Terry has his work cut out for him, but I think he’s getting to the heart of the matter with his research questions. I think his second question is the most interesting: “Is this difference one of quality or does it act simply to enhance our traditional writing process goals?” The answer to that question would go a long way to determining whether or not a Web log is more than just a tool. Is it a tool that positively impacts a student’s ability to write?
In that context, I’ve been thinking more about yesterday’s other post about Jill Walker and her network of writers idea. I’m a bit dense sometimes, but that, aside from the creation of an instant audience, seems to be the biggest gift that Web logs can offer to students. It’s the gift that it offers readers, too, the chance to become an active part of the writer’s network. In the past, that network was the manufactured relationship between the writer, the teacher, and perhaps a few peer responders. Maybe the class as a whole. And the connections in that network were tenuous and fleeting. Web logs open up all sorts of new connections that in their asynchronous, archived nature allow for reflection and thoughtful response. And I really think this is were the work of the Web log teacher lies. How do we nurture those connections and allow them to develop and deepen? How do we take a piece of writing or an assignment and help it to evolve from just an isolated text with a beginning and an end into a more dynamic exercise that provides learning and context to the larger network over a longer period of time. Jill says “blogging is not simply keeping an electronic journal, it’s distributed and collaborative; it’s learning to think and write with the network.”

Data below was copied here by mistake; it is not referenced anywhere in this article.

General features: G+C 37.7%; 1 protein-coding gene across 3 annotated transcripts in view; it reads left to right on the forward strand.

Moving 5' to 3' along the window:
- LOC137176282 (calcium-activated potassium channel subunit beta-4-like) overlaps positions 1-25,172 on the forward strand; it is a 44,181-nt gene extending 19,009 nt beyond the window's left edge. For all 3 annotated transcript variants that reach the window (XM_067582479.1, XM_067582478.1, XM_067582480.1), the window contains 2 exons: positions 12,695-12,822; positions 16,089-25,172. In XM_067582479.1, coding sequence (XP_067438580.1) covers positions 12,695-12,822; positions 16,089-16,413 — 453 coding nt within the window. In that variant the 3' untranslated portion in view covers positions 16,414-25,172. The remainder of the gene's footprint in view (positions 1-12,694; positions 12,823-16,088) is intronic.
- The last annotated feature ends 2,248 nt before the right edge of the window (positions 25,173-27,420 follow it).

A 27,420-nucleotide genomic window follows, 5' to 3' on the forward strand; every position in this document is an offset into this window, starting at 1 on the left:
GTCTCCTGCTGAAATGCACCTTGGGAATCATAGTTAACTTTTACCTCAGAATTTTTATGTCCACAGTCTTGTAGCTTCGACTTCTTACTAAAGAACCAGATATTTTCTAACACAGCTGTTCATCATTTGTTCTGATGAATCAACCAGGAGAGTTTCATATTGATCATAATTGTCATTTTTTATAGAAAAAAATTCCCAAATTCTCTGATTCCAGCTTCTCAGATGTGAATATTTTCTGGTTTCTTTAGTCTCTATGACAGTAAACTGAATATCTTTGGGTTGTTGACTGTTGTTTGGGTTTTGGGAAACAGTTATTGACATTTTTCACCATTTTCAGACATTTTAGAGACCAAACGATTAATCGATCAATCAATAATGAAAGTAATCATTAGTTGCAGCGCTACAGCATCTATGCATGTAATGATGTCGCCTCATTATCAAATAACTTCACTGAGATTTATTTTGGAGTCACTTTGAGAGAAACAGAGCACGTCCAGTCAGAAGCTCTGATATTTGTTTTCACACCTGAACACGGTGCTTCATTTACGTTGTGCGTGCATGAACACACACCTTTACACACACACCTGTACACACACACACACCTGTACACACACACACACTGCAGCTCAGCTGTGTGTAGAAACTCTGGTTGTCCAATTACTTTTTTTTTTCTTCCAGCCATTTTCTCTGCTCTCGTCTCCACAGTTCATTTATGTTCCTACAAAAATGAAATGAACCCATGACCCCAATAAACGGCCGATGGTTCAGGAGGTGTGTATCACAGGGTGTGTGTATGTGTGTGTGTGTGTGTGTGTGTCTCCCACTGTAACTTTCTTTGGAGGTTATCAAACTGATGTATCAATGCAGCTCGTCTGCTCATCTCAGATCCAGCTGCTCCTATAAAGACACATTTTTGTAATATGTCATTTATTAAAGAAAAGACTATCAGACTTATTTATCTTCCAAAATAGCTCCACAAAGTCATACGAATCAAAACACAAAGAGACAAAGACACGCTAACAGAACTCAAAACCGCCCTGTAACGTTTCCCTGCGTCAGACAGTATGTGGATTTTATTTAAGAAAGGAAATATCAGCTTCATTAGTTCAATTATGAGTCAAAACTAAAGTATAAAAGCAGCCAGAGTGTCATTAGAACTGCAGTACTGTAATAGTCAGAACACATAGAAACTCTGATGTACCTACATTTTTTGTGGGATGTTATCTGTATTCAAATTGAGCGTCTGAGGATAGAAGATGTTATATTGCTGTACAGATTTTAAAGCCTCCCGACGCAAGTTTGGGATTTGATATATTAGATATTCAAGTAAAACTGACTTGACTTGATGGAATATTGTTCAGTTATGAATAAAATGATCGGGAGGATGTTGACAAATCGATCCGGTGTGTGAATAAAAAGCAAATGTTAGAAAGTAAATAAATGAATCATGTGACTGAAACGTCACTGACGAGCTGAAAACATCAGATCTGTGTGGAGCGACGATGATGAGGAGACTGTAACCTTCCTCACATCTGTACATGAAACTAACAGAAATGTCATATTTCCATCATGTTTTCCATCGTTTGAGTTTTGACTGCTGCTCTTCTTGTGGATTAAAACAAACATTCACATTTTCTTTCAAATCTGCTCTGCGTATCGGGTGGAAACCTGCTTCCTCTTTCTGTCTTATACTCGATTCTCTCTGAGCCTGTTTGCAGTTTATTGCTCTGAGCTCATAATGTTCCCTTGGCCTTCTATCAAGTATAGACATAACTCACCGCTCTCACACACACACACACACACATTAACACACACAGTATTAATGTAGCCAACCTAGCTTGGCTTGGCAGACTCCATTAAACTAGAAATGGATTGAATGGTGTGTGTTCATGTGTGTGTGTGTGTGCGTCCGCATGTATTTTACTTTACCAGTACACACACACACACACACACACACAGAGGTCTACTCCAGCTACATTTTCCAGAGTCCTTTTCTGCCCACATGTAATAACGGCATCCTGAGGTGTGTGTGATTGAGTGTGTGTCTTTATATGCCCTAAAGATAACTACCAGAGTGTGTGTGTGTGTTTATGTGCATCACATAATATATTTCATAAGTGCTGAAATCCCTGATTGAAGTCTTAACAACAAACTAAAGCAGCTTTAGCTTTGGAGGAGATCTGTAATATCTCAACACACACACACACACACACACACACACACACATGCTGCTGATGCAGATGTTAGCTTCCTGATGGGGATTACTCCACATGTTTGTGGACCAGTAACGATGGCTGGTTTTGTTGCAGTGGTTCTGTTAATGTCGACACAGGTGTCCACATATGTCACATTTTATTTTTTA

What an interesting concept that is…
Terry Elliott says
Thanks, Will, for helping me clarify some research issues. I am not really a research kind of guy, but somebody’s got to make the big goofs, might as well be me. You have an uncanny ability to concretize and synthesize disparate ideas. Do you realize how rare that talent is? As my rockin’ buddy Mojo Nixon once said, “Keep on!”